principle of vicarious liability is an exception to it. In order to held a
person liable for the act done by another person, it is necessary that there
should be a certain kind of relationship between the two persons and the
wrongful act done should be, in a certain way, connected with that relationship.
The common examples of such relations include principal-agent relationship,
master-servant relationship and partners.
Principal-Agent Relationship Where an act is authorized by the principal and done by the agent, both of
them are liable. The authority to do the act may be express or implied. When
an agent does a wrongful act in the ordinary course of the performance of
his duties as an agent, the principal shall be held liable for such an act.
However, there is no doubt, that the agent is also liable for his act. Thus,
their liability is joint and several.
In Lloyd v. Grace, Smith and Co. (1912), Mrs Lloyd, who owned two
cottages but was not satisfied with the returns, there from, approached the
office of Grace, Smith and Co., a firm of solicitors to consult them about
the matter of her property. The managing clerk of the company attended her
and advised her to sell the two cottages and invest the money in a better
way. She was asked to sign two documents which were supposed to be sale
deeds. In fact, the documents that got signed were gift deeds in the name of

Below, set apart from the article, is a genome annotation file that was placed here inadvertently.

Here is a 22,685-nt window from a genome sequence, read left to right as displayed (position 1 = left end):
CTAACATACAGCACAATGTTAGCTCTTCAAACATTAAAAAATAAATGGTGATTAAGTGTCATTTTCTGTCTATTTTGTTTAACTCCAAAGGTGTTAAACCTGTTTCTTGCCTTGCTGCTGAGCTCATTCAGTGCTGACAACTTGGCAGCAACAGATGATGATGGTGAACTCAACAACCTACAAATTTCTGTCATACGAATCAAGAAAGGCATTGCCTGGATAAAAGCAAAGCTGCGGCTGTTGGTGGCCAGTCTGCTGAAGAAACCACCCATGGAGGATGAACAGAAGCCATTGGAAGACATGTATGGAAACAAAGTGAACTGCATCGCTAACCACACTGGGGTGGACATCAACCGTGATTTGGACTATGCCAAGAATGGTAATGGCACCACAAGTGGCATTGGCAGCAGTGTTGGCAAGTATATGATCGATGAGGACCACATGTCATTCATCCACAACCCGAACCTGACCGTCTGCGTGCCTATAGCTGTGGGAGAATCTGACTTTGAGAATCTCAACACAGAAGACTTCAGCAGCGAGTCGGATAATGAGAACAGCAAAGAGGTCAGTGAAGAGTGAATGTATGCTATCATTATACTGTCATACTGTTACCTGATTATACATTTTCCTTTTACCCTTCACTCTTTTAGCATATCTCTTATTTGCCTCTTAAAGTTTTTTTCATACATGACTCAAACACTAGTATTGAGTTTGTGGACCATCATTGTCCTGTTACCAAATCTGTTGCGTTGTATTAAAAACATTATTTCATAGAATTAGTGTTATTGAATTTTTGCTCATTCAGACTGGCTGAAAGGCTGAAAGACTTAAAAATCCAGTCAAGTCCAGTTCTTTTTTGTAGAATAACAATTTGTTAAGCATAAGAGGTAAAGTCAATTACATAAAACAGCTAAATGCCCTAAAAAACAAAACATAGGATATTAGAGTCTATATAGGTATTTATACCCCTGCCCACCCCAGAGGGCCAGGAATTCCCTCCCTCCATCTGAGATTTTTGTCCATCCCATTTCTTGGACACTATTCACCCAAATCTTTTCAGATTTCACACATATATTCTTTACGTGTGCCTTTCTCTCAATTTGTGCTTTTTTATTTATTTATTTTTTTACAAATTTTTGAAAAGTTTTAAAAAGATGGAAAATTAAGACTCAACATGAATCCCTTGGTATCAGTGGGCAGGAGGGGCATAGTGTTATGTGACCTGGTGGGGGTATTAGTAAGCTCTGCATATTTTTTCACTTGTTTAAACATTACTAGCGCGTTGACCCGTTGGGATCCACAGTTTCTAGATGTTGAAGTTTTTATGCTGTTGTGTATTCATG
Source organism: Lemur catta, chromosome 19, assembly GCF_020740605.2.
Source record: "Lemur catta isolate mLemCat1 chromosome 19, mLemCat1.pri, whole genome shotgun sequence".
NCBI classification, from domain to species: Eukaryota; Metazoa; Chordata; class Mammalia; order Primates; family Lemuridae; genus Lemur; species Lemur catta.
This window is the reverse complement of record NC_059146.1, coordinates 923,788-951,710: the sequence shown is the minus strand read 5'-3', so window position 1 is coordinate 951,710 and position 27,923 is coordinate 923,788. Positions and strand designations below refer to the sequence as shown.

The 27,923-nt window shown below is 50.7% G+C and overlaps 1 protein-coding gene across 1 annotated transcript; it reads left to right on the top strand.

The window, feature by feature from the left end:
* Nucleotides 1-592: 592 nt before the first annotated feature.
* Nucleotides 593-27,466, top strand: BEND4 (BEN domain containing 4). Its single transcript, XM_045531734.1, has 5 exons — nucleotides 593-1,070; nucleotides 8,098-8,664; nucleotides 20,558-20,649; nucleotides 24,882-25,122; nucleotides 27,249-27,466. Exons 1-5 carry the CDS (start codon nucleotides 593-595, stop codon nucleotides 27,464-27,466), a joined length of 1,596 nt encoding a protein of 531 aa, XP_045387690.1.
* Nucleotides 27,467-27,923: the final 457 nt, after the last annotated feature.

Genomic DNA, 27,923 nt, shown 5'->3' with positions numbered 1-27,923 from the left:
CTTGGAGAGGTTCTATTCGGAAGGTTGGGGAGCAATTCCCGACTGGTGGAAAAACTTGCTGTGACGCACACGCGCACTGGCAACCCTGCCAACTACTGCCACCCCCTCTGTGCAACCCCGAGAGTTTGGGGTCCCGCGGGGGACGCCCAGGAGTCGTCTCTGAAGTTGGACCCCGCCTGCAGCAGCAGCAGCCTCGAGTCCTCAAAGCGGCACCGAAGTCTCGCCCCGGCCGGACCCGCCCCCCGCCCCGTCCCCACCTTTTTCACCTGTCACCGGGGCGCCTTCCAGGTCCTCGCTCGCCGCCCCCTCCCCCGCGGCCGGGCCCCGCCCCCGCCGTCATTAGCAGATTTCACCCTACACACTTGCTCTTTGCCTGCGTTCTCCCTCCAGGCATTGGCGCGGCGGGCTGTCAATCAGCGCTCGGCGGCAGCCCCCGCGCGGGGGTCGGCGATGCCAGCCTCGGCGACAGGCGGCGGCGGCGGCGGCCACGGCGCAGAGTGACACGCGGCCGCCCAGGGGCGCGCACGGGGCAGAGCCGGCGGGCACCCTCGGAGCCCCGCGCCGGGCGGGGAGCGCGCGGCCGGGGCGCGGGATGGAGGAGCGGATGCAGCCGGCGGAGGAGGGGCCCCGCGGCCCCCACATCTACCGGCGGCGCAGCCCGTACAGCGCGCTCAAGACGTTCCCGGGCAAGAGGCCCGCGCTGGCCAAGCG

the managing clerk himself. He then disposed of the property and
misappropriated the proceeds.
He had acted solely for his personal benefit and without the knowledge of
his principal. It was held that since the agent was acting in the course of
his employment, apparently and ostensibly, the principal was held liable for
the fraud. In State Bank of India v. Shyama Devi, the woman's (plaintiff)
husband gave some amount and cheques to his friend, who was an employee in
the defendant bank, to deposit into the plaintiff's account. No receipt was
obtained and the bank employee misappropriated the amount. It was held by
the Supreme Court that the employee, when he committed the fraud was not
acting in the scope of bank's employment but in his private capacity as the
depositor's friend, therefore the defendant bank could not be held liable
for the same.
Partners The relationship between partners is that of principal and agent. Therefore,
the rules of the law of agency apply in case of their liability also. For
the tort committed by any partner in the ordinary course of the business of
the firm, the other entire partners are liable to the same extent, as the
guilty partner. The liability of each partner is joint and several.
In Hamlyn v. Houston and Company, one of the two partners of the defendant's
firm, acting within the general scope of his authority as a partner, bribed
the plaintiff's clerk and induced him to make a breach of contract with his
employer (plaintiff) by divulging secrets relating to his employer's